Deputy Culture Editor – Art
For China, the 1960s and 70s were tumultuous times. The Cultural Revolution was taking place and art was completely politicised. So much so that only eight “model theatre” performances were permitted by the Chinese government to be shown to public audiences. The Red Detachment of Women – which premiered in 1964 in Beijing – was one of these revolutionary model theatrical works that formed the official cultural canon during this period.
It is this historical opera/ballet that the contemporary RED – playing at the Tramway on 1 October – takes as its inspirational point of departure. Red is a documentary performance by Wui Hui in collaboration with the Living Dance Studio. Together, they have created a show that combines archival visuals of the original ballet with interviews from the original cast members. This combination forms the backdrop for the contemporary dancers to engage with on stage.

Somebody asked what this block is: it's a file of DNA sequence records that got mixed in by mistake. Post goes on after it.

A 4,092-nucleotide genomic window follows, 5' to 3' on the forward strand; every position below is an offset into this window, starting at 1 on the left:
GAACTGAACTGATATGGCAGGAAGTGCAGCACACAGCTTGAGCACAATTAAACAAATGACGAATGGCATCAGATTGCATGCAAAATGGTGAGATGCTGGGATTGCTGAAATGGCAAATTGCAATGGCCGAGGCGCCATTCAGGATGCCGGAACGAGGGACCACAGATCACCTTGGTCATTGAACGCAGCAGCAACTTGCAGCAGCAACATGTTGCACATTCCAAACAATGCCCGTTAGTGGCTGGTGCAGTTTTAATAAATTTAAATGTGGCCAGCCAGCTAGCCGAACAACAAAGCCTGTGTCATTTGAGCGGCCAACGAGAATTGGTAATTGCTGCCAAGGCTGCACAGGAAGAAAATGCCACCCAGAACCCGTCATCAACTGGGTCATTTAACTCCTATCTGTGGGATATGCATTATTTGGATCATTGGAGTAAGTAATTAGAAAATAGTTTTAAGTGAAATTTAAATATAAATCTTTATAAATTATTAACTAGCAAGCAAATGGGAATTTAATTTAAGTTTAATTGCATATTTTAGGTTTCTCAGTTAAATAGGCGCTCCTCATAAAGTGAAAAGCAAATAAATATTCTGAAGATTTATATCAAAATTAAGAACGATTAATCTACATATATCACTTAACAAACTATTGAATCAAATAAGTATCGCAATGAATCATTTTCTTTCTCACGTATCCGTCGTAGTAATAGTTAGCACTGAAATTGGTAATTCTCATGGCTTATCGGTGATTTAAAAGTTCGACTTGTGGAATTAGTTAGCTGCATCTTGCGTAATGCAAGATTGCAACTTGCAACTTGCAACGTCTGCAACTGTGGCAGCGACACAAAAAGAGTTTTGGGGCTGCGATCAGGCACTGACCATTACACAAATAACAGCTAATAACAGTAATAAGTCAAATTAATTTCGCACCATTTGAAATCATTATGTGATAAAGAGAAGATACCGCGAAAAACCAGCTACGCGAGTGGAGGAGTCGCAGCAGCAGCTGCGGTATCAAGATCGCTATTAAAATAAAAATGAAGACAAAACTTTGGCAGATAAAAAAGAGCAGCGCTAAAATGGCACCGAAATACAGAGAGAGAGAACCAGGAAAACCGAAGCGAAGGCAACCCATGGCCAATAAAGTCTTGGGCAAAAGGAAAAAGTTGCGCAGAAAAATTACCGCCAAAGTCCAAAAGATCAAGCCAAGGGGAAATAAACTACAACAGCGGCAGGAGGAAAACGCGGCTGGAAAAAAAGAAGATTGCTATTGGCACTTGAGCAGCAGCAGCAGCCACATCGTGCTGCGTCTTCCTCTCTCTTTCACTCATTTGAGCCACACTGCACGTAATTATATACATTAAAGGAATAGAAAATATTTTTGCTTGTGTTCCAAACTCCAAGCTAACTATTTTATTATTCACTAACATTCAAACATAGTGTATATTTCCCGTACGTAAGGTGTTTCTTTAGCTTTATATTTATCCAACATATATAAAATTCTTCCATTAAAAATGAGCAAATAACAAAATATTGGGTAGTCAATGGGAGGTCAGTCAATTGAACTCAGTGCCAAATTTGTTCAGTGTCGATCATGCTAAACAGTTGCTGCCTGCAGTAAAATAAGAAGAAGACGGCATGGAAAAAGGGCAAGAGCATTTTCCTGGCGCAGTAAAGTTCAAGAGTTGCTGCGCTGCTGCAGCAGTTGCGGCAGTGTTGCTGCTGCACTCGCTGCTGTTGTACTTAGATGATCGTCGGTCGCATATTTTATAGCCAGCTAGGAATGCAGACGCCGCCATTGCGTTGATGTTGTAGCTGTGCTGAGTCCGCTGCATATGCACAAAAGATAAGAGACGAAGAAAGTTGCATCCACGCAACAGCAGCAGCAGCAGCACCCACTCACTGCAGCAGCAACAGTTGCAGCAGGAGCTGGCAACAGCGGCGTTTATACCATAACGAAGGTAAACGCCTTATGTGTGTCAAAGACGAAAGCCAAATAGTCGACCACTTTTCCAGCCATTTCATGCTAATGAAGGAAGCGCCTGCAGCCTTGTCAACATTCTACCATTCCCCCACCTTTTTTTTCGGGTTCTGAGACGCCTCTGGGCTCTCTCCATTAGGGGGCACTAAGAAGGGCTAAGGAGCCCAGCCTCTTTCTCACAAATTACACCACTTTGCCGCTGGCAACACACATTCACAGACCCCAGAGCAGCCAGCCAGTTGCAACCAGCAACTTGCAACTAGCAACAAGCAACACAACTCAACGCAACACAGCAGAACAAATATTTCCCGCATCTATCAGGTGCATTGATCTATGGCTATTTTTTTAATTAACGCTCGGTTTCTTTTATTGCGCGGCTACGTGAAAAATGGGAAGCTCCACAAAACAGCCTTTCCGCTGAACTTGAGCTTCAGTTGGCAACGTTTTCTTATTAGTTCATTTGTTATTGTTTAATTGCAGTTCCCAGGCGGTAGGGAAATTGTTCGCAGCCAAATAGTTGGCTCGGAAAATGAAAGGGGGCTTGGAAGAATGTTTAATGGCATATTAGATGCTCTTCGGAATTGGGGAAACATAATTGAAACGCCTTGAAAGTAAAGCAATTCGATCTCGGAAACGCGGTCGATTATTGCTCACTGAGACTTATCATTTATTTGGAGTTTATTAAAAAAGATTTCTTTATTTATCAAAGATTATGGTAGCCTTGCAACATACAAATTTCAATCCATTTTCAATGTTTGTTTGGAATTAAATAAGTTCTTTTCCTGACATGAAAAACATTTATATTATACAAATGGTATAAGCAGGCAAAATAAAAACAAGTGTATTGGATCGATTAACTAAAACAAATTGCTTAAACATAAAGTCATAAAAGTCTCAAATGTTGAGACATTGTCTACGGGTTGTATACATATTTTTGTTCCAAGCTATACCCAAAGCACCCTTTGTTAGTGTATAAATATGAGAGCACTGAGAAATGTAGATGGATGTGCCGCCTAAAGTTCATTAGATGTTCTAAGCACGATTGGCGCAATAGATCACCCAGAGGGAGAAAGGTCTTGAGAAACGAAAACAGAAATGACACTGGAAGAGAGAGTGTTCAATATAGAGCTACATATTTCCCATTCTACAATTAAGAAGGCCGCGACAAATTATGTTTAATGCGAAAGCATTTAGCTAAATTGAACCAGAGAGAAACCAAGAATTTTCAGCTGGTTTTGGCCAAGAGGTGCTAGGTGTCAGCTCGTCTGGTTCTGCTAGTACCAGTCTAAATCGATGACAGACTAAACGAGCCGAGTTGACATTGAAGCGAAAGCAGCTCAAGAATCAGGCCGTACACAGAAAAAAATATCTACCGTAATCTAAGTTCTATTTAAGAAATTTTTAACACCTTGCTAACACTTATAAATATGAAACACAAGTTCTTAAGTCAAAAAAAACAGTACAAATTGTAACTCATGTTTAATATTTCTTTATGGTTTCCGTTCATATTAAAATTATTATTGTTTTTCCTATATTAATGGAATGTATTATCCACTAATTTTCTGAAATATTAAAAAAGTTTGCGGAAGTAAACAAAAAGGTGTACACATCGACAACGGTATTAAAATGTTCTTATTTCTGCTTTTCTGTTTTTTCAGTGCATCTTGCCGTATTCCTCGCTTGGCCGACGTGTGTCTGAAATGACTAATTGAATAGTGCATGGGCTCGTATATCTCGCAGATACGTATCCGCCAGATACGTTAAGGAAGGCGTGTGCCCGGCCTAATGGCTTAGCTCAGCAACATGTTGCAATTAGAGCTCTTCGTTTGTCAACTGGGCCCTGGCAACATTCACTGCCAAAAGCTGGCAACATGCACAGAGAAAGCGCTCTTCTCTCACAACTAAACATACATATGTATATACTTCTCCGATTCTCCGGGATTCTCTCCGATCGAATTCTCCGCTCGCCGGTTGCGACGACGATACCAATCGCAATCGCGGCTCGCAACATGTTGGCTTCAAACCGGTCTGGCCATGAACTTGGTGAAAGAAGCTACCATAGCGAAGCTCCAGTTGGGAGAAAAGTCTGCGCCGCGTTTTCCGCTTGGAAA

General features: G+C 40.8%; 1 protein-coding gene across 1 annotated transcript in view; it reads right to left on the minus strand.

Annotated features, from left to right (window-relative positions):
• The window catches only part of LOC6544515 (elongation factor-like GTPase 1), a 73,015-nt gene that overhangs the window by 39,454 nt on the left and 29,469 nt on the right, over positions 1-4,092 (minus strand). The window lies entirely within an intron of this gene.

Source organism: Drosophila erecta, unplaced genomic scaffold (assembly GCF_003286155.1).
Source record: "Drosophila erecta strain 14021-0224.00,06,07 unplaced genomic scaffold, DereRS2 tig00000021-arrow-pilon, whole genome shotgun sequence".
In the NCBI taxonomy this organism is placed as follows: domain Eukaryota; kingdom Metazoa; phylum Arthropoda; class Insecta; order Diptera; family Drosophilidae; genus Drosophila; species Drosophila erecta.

This fusion of ballet and storytelling recounts the story of Wu Qionghua, a peasant girl who flees enslavement to join the Red Army-led women’s detachment in Hainan Province to fight the Nationalist troop. Explorations of Chinese history, a women’s place in society and other sensitive social issues affecting people living in China are to be expected.
Despite its political overtones, The Red Detachment of Women is much loved nationally; you will struggle to find a Chinese person that’s not heard of it. Indeed, it garnered somewhat of an iconic status when performed for the Nixons and Henry Kissinger during their historic visit to Beijing in 1972.
It appears, too, that RED is becoming just as well received. The show has been touring internationally for the last three years. Yet, this is Wen Hui’s first visit to the UK in a decade. It truly is a one-off showing so be sure to catch it at the start of next month.
RED is performed at the Tramway on Monday 1 October, 7.30pm – 8.30pm. Tickets are £14 (£9 for students) and can be purchased online.